Raise your concerns about the Waterloo Metro Quarter

Raise your concerns to protect Waterloo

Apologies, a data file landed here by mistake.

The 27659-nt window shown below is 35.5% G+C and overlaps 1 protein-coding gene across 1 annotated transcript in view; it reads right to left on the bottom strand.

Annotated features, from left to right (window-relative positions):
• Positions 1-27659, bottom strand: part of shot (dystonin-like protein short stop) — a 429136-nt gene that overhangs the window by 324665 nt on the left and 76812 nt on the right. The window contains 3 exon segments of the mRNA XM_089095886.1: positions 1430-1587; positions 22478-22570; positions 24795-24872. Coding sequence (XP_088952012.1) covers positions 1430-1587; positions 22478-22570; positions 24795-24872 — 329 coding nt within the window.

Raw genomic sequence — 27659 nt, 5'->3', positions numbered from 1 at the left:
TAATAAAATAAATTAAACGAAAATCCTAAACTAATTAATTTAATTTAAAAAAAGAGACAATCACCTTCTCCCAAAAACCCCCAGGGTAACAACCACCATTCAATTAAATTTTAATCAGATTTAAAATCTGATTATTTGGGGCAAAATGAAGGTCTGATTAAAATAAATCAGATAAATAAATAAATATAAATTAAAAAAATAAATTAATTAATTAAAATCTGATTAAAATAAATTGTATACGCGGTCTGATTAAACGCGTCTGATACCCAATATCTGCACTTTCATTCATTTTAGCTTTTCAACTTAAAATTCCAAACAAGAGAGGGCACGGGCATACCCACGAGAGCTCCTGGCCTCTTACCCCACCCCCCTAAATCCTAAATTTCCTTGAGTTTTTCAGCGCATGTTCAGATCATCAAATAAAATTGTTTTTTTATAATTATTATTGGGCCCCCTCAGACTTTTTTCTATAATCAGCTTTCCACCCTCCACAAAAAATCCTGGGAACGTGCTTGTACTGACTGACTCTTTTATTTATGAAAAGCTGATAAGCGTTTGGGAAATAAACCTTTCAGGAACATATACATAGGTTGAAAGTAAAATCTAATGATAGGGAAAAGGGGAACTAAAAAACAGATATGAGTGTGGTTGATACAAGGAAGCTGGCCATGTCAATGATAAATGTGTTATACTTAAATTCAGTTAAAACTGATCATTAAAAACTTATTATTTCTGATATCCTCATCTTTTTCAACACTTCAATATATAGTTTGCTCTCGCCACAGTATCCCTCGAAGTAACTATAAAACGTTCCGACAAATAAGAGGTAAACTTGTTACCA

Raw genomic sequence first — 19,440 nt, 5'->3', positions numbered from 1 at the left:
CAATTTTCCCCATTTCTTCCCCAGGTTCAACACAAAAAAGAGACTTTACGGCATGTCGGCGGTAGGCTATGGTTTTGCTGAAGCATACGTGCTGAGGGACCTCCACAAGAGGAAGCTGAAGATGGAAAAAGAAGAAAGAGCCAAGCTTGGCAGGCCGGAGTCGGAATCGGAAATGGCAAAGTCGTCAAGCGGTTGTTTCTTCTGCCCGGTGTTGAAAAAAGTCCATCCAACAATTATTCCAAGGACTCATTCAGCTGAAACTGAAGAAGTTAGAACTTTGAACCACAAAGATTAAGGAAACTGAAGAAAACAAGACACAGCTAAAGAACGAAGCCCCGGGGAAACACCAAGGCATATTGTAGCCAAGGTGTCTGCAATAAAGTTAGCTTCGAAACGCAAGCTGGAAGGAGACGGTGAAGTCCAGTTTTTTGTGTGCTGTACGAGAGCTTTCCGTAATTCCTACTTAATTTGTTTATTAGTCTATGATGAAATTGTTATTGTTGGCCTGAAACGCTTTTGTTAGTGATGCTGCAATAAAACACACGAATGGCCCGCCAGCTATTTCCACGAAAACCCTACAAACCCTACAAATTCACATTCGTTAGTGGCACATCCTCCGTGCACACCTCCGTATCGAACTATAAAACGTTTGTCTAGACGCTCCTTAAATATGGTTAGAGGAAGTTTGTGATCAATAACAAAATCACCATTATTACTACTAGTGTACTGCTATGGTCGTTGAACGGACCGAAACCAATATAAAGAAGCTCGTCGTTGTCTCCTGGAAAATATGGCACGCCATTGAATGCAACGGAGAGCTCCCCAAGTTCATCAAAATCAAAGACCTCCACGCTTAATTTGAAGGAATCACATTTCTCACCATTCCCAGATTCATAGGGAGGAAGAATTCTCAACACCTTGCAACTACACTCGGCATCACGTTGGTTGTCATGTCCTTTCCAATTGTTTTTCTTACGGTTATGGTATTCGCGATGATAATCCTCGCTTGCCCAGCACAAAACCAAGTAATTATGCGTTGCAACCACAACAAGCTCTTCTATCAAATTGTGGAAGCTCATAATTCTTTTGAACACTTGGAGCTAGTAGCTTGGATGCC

The Department of Planning and Environment is currently undertaking two separate consultations on its proposed development of the Metro Quarter. The proposals include: Changes to planning controls that will allow for increased height and density on the site. Concept plans for 3 buildings up to 29 storeys in height over the new metro station. If enough of us raise our concerns with the development, it is more likely the project will be considered by the Independent Planning Commission, where our community can use public hearings to argue for an improved design. How do I submit my concerns? You have until 30 January 2019 to submit your concerns to the Department. Because the Department has split up the projects into separate consultations, it is important that you submit your concerns on both the webpages below. It doesn’t matter if your responses include the same information. To make your submissions, click on the following links: Changes to the planning controls: http://planspolicies.planning.nsw.gov.au/ Concept plans: http://www.majorprojects.planning.nsw.gov.au/index Not sure what to say? Your submission doesn’t need to be long and detailed. Our team of planners have identified the following concerns with the project. Write your submission in your own words, but feel free to include any of the following: By separating assessment of the Metro Quarter over station development and the Waterloo Estate development, the Department is failing to consider the obvious cumulative impacts of the projects, including density, congestion and amenity impacts like overshadowing. These applications must be assessed together. The Metro Quarter and the Waterloo Estate will triple the density of the area, making it one of the highest density precincts in Australia with 700 dwellings in the Metro Quarter and up to 7,200 new homes in the Waterloo Estate Of the 700 apartments proposed in the Metro Quarter, only 70 homes will be set aside for social housing, and 35 for affordable rental units. And the State Government’s development corporation, UrbanGrowth, is only committing to providing affordable housing for ten years. The Metro Quarter and Waterloo Estate sites are on public land and should exist for the public good. Given the housing crisis in New South Wales, any development should deliver more social and affordable housing on the site, permanently. The Metro Quarter and Waterloo Estate will introduce 4,300 additional vehicles in an already dense and congested urban setting. This congestion will be further impacted by WestConnex. Urban Growth has proposed 427 car parking spaces. Parking spaces are unnecessary and inappropriate in a development located directly above a metro station, because it encourages people to own and drive cars in an already congested part of our city. This is particularly undesirable when the dwelling are in such close proximity to public transport. It is currently the developer’s responsibility to partner with a community housing provider to deliver social and affordable homes. This should be the responsibility of Urban Growth. The current proposal includes only 15 percent low amenity open space that is accessible to the public. Urban Growth’s claim that there is 53 per cent open space is misleading, because the majority of this is made up of private rooftop gardens. The overshadowing impacts of the Metro Quarter and Waterloo Estate should be assessed as a whole, not in isolation of each other.